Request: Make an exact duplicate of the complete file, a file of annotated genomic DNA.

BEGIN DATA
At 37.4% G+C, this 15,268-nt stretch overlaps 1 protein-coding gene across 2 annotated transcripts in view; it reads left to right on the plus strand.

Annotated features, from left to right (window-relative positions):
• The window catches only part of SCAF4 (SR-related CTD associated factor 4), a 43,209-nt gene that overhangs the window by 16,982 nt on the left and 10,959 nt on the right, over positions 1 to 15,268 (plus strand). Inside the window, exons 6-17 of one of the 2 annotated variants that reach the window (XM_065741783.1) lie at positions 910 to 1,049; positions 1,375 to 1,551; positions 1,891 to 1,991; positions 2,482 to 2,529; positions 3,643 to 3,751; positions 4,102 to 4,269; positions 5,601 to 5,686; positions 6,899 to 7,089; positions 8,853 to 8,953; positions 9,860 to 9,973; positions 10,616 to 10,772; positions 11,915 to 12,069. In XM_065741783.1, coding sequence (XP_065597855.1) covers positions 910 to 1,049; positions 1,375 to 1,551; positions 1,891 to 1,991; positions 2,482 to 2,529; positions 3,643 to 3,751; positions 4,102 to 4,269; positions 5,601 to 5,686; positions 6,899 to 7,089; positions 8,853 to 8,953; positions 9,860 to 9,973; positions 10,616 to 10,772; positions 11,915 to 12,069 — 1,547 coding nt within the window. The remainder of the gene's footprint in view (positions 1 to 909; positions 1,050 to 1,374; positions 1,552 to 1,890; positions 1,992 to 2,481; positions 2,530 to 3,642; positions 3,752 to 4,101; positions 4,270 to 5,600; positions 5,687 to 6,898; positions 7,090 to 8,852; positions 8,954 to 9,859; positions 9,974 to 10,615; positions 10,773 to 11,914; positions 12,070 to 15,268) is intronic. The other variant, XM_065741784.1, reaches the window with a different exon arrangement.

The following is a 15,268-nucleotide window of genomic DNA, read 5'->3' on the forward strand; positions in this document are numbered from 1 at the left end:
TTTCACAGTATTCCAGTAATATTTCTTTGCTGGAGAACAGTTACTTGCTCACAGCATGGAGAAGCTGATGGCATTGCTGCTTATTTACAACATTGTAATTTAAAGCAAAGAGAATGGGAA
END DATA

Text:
At 37.4% G+C, this 15,268-nt stretch overlaps 1 protein-coding gene across 2 annotated transcripts in view; it reads left to right on the plus strand.

Annotated features, from left to right (window-relative positions):
• The window catches only part of SCAF4 (SR-related CTD associated factor 4), a 43,209-nt gene that overhangs the window by 16,982 nt on the left and 10,959 nt on the right, over positions 1 to 15,268 (plus strand). Inside the window, exons 6-17 of one of the 2 annotated variants that reach the window (XM_065741783.1) lie at positions 910 to 1,049; positions 1,375 to 1,551; positions 1,891 to 1,991; positions 2,482 to 2,529; positions 3,643 to 3,751; positions 4,102 to 4,269; positions 5,601 to 5,686; positions 6,899 to 7,089; positions 8,853 to 8,953; positions 9,860 to 9,973; positions 10,616 to 10,772; positions 11,915 to 12,069. In XM_065741783.1, coding sequence (XP_065597855.1) covers positions 910 to 1,049; positions 1,375 to 1,551; positions 1,891 to 1,991; positions 2,482 to 2,529; positions 3,643 to 3,751; positions 4,102 to 4,269; positions 5,601 to 5,686; positions 6,899 to 7,089; positions 8,853 to 8,953; positions 9,860 to 9,973; positions 10,616 to 10,772; positions 11,915 to 12,069 — 1,547 coding nt within the window. The remainder of the gene's footprint in view (positions 1 to 909; positions 1,050 to 1,374; positions 1,552 to 1,890; positions 1,992 to 2,481; positions 2,530 to 3,642; positions 3,752 to 4,101; positions 4,270 to 5,600; positions 5,687 to 6,898; positions 7,090 to 8,852; positions 8,954 to 9,859; positions 9,974 to 10,615; positions 10,773 to 11,914; positions 12,070 to 15,268) is intronic. The other variant, XM_065741784.1, reaches the window with a different exon arrangement.

The following is a 15,268-nucleotide window of genomic DNA, read 5'->3' on the forward strand; positions in this document are numbered from 1 at the left end:
TTTCACAGTATTCCAGTAATATTTCTTTGCTGGAGAACAGTTACTTGCTCACAGCATGGAGAAGCTGATGGCATTGCTGCTTATTTACAACATTGTAATTTAAAGCAAAGAGAATGGGAA